Marileidy Paulino of the Dominican Republic ran the fastest women’s 400m since the Tokyo Olympics, clocking 48.98 seconds. Paulino is the Olympic and world silver medalist. Olympic and world champion Shaunae Miller-Uibo of the Bahamas is on a maternity break.

Rio Olympic bronze medalist Clayton Murphy won the 800m in 1:44.75, beating a field that included most of the top Americans in the event. Notably absent was 2019 World champion Donovan Brazier, who hasn’t raced since July 20 of last year amid foot problems.

CJ Allen won the 400m hurdles in a personal best 47.91, consolidating his argument as the second-best American in the event behind Olympic and world silver medalist Rai Benjamin, who withdrew from the meet earlier this week.

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Primoz Roglic set to win Giro d’Italia over Geraint Thomas

106th Giro d'Italia 2023 - Stage 20
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Primož Roglič all but secured the Giro d’Italia title on Saturday by overtaking leader Geraint Thomas on the penultimate stage despite having a mechanical problem on the mountain time trial.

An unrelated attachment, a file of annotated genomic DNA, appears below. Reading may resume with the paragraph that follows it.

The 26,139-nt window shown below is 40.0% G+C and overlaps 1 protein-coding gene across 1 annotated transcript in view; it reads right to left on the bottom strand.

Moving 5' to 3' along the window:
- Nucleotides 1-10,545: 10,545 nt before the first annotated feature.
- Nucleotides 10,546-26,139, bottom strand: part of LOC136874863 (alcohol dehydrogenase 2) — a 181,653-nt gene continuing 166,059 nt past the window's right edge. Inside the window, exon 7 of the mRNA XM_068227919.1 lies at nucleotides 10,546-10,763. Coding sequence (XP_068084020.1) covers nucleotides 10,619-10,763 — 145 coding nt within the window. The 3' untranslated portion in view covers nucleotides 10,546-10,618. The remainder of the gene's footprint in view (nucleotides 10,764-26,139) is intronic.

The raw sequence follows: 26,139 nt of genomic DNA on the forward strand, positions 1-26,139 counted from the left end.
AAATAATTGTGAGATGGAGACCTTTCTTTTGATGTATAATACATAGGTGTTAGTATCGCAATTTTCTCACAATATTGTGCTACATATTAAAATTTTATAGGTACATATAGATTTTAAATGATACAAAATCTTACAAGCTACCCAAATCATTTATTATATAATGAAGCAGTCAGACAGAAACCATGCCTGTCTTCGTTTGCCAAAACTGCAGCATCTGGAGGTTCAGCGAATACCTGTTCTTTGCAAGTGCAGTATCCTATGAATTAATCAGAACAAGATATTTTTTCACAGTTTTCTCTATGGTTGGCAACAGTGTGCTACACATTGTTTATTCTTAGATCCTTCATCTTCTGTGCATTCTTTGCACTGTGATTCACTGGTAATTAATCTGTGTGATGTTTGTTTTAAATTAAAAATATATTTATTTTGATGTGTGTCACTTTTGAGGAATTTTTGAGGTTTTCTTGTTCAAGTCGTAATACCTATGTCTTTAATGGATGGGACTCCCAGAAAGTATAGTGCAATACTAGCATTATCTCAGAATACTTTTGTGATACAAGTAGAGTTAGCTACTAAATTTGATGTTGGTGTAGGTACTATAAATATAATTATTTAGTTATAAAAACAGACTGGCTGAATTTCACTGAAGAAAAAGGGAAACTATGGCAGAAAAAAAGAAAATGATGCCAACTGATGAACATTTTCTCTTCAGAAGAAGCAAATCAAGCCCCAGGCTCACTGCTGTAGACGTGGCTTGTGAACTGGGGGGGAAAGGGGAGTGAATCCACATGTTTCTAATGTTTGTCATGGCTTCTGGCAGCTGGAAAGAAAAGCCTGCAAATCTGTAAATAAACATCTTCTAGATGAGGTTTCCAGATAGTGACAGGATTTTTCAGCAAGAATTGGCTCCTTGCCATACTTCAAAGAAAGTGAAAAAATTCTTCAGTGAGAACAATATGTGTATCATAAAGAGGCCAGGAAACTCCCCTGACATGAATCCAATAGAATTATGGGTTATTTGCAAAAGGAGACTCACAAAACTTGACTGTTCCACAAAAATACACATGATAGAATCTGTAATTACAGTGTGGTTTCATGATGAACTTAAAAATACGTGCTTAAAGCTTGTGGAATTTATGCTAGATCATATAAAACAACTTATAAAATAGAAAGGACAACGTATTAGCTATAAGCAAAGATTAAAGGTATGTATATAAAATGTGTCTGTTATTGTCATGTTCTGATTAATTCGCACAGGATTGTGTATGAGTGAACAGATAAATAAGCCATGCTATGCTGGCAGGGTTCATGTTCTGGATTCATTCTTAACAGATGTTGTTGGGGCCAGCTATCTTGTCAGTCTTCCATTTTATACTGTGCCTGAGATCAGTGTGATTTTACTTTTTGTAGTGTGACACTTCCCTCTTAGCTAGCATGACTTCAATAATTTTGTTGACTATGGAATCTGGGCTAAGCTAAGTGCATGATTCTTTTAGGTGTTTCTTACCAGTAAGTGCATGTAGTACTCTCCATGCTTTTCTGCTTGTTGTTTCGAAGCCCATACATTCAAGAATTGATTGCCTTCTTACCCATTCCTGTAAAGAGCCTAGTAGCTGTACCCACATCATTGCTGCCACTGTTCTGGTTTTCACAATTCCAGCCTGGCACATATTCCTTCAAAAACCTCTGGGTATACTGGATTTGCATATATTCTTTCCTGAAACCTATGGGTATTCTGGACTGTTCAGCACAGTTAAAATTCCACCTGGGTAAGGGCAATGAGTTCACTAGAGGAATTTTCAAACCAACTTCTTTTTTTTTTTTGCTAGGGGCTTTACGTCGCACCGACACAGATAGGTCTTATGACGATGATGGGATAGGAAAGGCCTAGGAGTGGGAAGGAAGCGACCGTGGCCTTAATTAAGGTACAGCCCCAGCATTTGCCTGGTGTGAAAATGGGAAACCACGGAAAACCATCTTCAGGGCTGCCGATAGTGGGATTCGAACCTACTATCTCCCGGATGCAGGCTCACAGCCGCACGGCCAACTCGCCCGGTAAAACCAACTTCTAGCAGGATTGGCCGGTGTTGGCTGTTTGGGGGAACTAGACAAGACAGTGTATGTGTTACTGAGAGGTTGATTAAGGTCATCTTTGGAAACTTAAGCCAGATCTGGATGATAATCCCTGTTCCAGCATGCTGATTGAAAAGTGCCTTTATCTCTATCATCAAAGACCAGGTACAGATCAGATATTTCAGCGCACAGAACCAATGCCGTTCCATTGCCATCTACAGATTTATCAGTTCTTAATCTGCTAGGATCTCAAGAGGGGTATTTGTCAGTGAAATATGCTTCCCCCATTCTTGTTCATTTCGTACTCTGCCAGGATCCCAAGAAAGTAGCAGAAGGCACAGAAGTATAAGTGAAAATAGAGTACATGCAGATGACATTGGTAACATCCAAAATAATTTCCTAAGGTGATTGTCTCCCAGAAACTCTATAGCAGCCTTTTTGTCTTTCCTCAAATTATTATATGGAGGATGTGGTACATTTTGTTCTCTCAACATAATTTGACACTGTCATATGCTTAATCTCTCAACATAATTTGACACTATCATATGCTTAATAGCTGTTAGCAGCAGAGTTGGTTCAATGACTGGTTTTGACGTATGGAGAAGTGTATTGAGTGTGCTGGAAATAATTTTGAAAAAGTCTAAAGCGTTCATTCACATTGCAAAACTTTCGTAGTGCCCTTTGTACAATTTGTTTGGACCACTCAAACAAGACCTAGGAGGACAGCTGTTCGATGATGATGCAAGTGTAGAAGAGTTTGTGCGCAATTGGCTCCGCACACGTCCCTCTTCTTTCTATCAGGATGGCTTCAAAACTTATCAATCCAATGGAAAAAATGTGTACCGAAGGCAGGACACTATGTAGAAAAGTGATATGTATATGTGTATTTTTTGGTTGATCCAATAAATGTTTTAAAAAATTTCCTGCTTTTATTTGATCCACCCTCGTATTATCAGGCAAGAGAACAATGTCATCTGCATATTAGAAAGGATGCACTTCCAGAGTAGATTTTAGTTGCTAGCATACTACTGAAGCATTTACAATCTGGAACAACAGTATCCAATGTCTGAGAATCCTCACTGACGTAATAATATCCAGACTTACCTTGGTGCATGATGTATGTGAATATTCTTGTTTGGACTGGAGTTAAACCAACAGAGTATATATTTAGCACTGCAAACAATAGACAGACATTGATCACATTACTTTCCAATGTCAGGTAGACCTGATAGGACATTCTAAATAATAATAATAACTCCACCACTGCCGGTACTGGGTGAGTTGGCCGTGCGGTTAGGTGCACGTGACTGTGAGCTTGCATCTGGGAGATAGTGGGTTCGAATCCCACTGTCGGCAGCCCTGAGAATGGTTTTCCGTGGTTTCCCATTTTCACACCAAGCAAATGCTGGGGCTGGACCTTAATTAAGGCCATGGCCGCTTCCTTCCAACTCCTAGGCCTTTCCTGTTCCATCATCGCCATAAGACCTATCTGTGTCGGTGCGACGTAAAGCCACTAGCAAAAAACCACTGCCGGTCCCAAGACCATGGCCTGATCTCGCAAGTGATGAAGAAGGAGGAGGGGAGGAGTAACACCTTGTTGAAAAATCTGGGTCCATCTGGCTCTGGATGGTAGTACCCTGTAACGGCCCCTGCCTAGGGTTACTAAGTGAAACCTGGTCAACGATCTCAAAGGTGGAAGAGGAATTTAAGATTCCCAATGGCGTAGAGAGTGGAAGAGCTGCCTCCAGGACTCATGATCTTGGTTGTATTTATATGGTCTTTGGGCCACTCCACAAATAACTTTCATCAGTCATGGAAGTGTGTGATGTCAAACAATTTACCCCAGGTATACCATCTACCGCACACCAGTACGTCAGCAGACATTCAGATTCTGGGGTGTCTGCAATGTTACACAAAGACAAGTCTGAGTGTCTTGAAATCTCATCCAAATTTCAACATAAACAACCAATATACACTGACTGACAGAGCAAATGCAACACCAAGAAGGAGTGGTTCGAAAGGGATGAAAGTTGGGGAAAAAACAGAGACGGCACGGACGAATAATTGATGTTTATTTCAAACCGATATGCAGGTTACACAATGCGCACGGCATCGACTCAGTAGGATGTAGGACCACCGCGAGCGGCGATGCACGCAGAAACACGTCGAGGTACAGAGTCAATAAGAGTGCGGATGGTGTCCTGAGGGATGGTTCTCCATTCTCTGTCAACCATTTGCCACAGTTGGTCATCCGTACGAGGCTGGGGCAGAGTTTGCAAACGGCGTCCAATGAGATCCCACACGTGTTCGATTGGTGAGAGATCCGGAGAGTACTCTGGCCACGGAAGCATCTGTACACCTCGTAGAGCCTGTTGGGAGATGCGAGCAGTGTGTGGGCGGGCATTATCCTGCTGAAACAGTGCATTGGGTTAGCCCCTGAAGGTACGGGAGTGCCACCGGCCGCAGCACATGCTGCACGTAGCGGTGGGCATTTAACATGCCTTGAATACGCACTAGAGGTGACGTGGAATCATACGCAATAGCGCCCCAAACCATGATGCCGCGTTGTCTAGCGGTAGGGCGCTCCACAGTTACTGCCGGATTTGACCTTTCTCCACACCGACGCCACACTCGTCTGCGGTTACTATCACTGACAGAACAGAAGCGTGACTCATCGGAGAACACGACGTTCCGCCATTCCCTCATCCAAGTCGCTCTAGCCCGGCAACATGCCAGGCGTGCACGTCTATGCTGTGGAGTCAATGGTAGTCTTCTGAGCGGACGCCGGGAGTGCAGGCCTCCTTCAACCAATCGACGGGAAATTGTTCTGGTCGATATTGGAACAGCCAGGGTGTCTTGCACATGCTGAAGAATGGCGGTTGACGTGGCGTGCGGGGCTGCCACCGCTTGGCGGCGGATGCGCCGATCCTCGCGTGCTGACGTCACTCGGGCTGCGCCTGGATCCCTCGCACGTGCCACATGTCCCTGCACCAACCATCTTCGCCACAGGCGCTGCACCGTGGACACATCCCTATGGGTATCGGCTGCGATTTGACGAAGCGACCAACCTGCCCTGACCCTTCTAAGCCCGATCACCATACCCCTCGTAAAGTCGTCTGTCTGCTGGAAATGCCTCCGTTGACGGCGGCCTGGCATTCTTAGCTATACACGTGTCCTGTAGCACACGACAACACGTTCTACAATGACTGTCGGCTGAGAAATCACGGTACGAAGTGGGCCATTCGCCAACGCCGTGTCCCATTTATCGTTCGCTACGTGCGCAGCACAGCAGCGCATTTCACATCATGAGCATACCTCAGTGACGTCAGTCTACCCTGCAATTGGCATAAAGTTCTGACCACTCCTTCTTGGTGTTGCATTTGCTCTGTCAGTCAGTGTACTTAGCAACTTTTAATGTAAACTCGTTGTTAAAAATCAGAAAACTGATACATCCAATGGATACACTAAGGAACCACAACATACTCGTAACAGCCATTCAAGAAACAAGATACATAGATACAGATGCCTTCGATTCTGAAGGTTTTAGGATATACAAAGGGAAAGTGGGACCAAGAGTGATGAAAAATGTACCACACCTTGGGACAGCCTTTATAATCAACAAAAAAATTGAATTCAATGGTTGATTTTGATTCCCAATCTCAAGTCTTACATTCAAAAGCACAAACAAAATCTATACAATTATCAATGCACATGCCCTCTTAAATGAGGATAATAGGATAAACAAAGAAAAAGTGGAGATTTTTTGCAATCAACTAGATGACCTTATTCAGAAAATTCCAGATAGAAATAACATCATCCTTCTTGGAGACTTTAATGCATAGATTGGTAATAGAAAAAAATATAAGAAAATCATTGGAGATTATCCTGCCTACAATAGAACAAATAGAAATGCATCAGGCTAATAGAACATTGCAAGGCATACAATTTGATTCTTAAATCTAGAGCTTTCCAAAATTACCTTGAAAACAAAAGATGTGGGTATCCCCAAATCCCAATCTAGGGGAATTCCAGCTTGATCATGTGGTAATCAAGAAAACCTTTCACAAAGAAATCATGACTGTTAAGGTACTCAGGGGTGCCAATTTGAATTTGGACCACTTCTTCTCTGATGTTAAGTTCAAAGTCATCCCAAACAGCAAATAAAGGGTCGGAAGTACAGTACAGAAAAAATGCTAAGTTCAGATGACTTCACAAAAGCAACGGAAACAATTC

Roglič started the stage 26 seconds behind Thomas — who was trying to become the oldest Giro champion in history — but finished the route 40 seconds quicker than the British cyclist after the demanding climb of the Monte Lussari.

That saw Roglič move into the leader’s pink jersey, 14 seconds ahead of Thomas going into the race’s mainly ceremonial final stage.

Roglič was cheered on all the way by thousands of fans from just across the border to his native Slovenia. They packed the slopes of the brutal ascent up Monte Lussari, which had an elevation of more than 3,000 feet and gradients of up to 22%.

The 33-year-old Roglič celebrated at the end with his wife and son, who was wearing a replica of the pink jersey.

“Just something amazing, eh? It’s not at the end about the win itself, but about the people, and the energy here, so incredible, really moments to live and to remember,” said Roglič, who had tears in his eyes during the post-stage television interview, which he did with his son in his arms.

It will be a fourth Grand Tour victory for Roglič, who won the Spanish Vuelta three years in a row from 2019-2021

Roglič also almost won the Tour de France in 2020, when he was leading going into another mountain time trial on the penultimate stage. But that time it was Roglič who lost time and the race to compatriot Tadej Pogačar in one of the most memorable upsets in a Grand Tour in recent years.